broken toys

My oldest son loves big cats. He knows everything there is to know about every breed of tiger, panther, or lion. When a school report is due, he will finagle his way into reporting on the sad destruction of the Siberian tigers, the fate of the endangered big cats, or the hunting patterns of African lions. He is obsessed with carnivorous beasts.

To his everlasting disappointment, we purchased a dog as our one and only pet. If he had had his druthers, we would have bought a baby tiger, raising it in our cul-de-sac to be a ferocious killing machine. “Tigers are awesome because they’re carnivores,” he reasons. “But Mocha just eats dog food.”

While his love affair with all things carnivorous can be a bit tiresome (“No, Cyrus, you are not a carnivore,” I have said on multiple occasions), I find his affection for the animal kingdom endearing. In fact, it reminds me of the first, and eventual, calling given to humanity: “God blessed them and said to them, ‘Be fruitful and increase in number; fill the earth and subdue it. Rule over the fish in the sea and the birds in the sky and over every living creature that moves on the ground.’” (Genesis 1:28) My son’s love for big cats is an echo of the task which God first gave humanity – the wise care of the earth and the tender governance of the animals.


The world was made for us, but we brought death into it.
The anonymous author of the ancient Letter to Diognetus put it like this: “For God loved men, and made the world for their sake, and put everything on earth under them. He gave them reason and intelligence, and to them alone he entrusted the capacity for looking upward to him, since he formed them after his own image.” There is a terrible beauty in the ponderance of our first, failed mission. The world was made for us, but we brought death into it. What deep sadness, simultaneously rich and empty, overcomes my soul as I reflect on this.

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Individual Autonomy

When I was in college (1996-2001), the primary cultural issue that Christians were mobilizing against was relativism. We were being called to stand for “absolute truth” in the face of a creeping postmodernism which taught that everybody’s beliefs are valid, and no one person or religion has a monopoly on truth. What’s true for you may not be true for me, but that doesn’t make your beliefs (or mine) any less true. The danger of this teaching, we were told, was that it compromised the unique place of Jesus Christ (or Scripture) as the source of all truth. Relativism reduced the majesty of Christ, robbing him of his uniqueness by placing him on the same level as other teachers of religious dogma. If Christianity was as true as, say, Buddhism, then it wasn’t really true at all.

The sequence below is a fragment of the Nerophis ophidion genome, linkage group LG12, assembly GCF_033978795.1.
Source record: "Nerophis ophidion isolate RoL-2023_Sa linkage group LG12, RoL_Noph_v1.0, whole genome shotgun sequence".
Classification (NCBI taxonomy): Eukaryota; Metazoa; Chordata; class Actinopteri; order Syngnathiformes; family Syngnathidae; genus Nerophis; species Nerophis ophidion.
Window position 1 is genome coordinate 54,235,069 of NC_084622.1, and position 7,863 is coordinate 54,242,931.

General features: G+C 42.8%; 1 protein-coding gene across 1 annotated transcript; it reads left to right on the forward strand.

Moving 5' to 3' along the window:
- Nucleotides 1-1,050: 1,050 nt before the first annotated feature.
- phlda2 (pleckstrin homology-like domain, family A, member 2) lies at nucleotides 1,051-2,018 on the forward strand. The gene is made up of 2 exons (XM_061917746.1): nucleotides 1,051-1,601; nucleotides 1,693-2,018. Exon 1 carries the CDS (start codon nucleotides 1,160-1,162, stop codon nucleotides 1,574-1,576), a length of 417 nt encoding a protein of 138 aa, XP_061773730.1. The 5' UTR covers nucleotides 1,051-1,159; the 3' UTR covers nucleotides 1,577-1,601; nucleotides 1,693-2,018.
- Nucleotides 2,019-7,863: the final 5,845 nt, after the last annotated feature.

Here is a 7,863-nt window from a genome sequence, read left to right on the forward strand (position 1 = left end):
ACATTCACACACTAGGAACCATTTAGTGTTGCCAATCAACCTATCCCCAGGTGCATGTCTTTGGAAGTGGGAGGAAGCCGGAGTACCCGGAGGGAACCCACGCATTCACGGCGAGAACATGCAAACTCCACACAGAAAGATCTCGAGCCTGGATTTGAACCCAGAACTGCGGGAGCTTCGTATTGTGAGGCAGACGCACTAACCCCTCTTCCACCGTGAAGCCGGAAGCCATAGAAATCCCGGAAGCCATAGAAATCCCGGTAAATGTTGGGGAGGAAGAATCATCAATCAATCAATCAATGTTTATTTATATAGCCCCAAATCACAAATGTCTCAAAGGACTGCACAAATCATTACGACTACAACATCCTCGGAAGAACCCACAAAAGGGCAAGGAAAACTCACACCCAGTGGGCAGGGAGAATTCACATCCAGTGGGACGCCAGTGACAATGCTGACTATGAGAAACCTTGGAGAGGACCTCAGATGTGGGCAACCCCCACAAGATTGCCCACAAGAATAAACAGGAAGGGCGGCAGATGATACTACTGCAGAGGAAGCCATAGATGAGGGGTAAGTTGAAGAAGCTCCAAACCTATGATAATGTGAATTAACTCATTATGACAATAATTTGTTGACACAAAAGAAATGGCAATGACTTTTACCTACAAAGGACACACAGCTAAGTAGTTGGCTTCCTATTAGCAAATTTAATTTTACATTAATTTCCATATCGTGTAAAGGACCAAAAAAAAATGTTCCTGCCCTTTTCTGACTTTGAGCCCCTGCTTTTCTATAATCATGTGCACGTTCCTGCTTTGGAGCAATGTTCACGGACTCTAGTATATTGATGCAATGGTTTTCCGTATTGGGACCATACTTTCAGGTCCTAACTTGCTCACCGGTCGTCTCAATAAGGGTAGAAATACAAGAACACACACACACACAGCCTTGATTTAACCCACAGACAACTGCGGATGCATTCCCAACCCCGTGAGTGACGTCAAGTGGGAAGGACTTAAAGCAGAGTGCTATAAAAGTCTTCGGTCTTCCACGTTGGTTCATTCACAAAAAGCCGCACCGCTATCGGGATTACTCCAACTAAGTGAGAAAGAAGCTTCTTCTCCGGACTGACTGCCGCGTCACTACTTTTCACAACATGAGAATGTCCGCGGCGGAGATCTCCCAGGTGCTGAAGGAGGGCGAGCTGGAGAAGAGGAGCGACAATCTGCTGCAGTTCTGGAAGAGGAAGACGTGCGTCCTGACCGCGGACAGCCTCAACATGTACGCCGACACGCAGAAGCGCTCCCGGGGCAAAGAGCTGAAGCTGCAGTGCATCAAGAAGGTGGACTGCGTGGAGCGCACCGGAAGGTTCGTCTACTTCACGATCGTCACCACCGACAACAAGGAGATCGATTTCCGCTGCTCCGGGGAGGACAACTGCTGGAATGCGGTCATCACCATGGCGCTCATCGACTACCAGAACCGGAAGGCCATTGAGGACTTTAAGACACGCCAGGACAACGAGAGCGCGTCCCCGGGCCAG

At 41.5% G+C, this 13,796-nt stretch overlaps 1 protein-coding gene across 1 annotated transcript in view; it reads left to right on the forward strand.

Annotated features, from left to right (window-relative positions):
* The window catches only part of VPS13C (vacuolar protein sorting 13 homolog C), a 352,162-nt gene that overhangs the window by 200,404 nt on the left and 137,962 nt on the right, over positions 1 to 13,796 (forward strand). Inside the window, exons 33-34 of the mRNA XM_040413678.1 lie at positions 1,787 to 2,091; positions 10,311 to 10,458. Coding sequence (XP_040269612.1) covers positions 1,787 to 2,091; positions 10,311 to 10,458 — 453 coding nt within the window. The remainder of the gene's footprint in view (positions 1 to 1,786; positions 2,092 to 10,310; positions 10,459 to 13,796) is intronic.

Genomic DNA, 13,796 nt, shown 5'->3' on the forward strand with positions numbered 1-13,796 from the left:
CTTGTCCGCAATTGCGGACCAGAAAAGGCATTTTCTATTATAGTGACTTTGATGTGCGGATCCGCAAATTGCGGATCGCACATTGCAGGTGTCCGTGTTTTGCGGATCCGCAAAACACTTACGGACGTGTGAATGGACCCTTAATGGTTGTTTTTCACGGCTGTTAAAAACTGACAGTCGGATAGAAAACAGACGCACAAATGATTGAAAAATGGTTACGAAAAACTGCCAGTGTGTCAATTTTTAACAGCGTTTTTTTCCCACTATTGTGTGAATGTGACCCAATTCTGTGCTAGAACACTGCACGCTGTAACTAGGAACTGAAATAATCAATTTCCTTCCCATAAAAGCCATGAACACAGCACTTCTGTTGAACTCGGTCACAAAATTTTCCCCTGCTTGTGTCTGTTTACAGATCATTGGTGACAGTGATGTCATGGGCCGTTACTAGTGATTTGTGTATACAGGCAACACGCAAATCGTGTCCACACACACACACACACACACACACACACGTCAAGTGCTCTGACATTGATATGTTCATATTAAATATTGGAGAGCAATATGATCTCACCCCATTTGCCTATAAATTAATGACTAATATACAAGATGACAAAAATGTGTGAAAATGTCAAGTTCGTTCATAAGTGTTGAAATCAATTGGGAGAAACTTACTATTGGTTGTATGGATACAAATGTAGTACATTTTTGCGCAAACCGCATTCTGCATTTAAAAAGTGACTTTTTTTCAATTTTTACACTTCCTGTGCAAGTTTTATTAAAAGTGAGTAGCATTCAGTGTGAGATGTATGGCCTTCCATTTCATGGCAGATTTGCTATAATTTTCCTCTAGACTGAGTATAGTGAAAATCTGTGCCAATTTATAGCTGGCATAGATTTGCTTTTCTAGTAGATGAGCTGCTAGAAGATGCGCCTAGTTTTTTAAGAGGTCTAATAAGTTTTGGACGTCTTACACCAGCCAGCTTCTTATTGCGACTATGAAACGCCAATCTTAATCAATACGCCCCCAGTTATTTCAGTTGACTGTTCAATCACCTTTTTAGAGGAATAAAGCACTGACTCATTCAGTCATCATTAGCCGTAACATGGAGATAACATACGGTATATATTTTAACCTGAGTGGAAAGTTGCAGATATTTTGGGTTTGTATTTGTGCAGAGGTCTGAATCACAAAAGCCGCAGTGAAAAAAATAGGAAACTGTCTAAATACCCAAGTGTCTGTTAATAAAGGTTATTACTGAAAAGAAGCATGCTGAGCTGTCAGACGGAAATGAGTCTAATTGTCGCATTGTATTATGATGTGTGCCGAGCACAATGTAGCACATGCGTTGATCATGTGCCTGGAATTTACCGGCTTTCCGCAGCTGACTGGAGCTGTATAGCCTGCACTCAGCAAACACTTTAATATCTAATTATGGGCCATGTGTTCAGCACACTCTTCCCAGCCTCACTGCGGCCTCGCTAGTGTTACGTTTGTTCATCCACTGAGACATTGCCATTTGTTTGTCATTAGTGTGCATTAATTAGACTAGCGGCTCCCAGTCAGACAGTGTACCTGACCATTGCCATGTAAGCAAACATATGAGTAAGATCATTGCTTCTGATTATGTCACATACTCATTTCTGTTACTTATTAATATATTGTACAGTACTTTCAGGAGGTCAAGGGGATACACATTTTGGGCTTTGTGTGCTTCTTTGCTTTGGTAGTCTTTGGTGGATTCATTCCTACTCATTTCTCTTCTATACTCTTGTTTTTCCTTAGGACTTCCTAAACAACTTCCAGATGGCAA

Americans believe in Individual Autonomy like they breathe oxygen.
What I see now is that creeping postmodern relativism was not the great problem we thought it was. In fact, it was merely an aftershock of the great cultural shift that had been taking place for decades. It was the symptom of something much deeper, something more far-reaching than anything we could have possibly imagined at the time. Fighting for absolute truth, noble as it may have been, was a fool’s errand. We had lost our grip on that long before I entered college, and it was certainly never going to come back, at least not in a form by which we Christians might have recognized it.

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We are preaching our way through 1 Peter at Hope Church, where I serve as one of the pastors. This is a very relevant book for modern Americans, as the original recipients of Peter’s letter were dealing with widespread social disfavor and increasing marginalization. The more that our culture becomes like ancient, pagan Rome, the more we will find that we have in common with the first Gentile Christians.


A Christianity that dominates and subjugates women is not a faithful version of itself.
A couple of weeks ago I preached 1 Peter 3:1-7, which contains the apostle’s admonitions for wives and husbands. This text includes the [unpopular] command, “wives…submit to your own husbands.” This is a difficult verse, in no small part because of all the cultural and personal baggage that comes with it. This passage has been misused and abused within the church. Preachers and teachers have taken this text to say that women are second-class citizens of God’s kingdom. We have used it to spiritually manipulate wives into submitting to husbands who are physically, sexually, or emotionally abusive. And that is wrong. That is sin.